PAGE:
DNP is a type of neuropathic pain. Neuropathic pain has common etiology, that is, peripheral nerve injury caused by different reasons including hyperglycemia, chemotherapy, mechanical pressure, or inflammatory activation [22]. Furthermore, peripheral nerve injury induces spinal microglia/astrocytic activation, which can release many substances including proinflammatory cytokines that intensify pain transmission by neurons [23, 24]). Proinflammatory factors, such as saturated fatty acids (SFAs), activate spinal microglia via the TLR4/NF-κB signaling pathways [25, 26]. The Toll-like family, including TLR2 and TLR4, is correlated to innate immune responses and is also related to adaptive immunity [27, 28]. TLR2/4, especially TLR4, links microglial activation and nerve injury, which play an important role in the occurrence of neuropathic pain [12, 29].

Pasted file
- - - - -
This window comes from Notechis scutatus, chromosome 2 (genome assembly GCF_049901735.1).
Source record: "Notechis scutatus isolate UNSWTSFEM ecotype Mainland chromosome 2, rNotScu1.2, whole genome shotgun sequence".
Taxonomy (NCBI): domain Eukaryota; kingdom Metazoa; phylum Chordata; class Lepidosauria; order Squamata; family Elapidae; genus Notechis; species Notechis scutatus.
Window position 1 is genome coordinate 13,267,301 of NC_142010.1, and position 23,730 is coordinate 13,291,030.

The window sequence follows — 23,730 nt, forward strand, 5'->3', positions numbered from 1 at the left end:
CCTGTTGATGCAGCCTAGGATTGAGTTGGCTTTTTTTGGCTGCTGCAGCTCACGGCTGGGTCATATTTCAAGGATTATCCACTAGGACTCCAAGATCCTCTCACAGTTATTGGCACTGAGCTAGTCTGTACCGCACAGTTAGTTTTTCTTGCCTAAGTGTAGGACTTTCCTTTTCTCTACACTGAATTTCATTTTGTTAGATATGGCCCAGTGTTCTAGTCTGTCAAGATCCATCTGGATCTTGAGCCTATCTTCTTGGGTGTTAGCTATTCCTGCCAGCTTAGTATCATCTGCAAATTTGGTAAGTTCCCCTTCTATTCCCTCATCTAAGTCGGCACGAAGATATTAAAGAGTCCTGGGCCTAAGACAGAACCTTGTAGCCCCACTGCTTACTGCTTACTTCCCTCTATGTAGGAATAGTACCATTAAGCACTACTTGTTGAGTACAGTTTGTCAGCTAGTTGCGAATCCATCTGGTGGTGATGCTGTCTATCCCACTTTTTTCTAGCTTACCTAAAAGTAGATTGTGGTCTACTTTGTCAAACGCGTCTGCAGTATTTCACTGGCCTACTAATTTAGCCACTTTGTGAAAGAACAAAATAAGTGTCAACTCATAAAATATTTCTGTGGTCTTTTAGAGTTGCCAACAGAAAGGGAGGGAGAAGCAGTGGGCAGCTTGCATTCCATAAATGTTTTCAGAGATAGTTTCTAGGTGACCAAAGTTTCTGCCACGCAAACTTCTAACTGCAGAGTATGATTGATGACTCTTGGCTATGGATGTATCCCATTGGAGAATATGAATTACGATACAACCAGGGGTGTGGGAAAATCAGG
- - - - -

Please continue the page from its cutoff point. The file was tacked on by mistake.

TLRs are extensively distributed in the central and peripheral nervous systems, including in glial cells and neurons. As an important member of the TLR family, TLR4 is mainly located in primary sensory neurons, microglia, and astrocytes [29]. Previous studies have reported that TLR4 is upregulated in the spinal cord and dorsal root ganglion in paclitaxel-induced neuropathic pain, which is considered to have analogous mechanisms with DNP [30]. The TLR4/Myd88/NF-κB signaling pathway and downstream inflammatory factors, including IL-1 and TNF-α, play a key role in the process of neuropathic pain [3133]. Both TLR4 and CXCR4 are G protein-coupled receptors and can bind to the HMGB1 in cytoplasm, which expression level is elevated in diabetes [34, 35]. The binding of TLR4 and CXCR4 to HMGB1 is crucial to trigger chronic inflammation response in diabetes [36, 37]. With binding to HMGB1, TLR4 can promote the release of cytokines [38], while CXCR4 binding to HMGB1 increases the release of chemokines [39]. Both TLR4 and CXCR4 are abundant in glial cells in superficial dorsal horn in the spinal cord, which are important sensory regulation center that are closely related to the occurrence of neuropathic pain [40]. In the neuropathic pain model caused by partial sciatic nerve ligation, chronic postischemia pain, and spinal cord injury, TLR4/MyD88/NF-κB and CXCL12/CXCR4 pathways are both activated and play important role in mediating pain transmission [41, 42]. Moreover, downregulation of CXCL12/CXCR4 inhibits glial TLR4 activation in the spinal cord and alleviates pain in the ischemia-reperfusion-induced inflammatory pain model [40]. Collectively, these findings suggest the interaction between TLR4/MyD88/NF-κB signaling pathways and CXCR4 plays an important role in the diabetic neuropathy. Consistently, upregulation of TLR4 during the development of DNP in the spinal cord has been identified, and several drugs including coenzyme Q10 and duloxetine contribute to TLR4/Myd88/NF-κB signaling pathway inhibition in the occurrence of neuropathic pain [14, 43, 44]. However, there is still a lack of evidence for the specific roles of the TLR4/Myd88/NF-κB signaling pathway in DNP. The current study identified that the occurrence of DNP was closely related to the upregulation of the TLR4/Myd88/NF-κB signaling pathway, in accordance with previous research.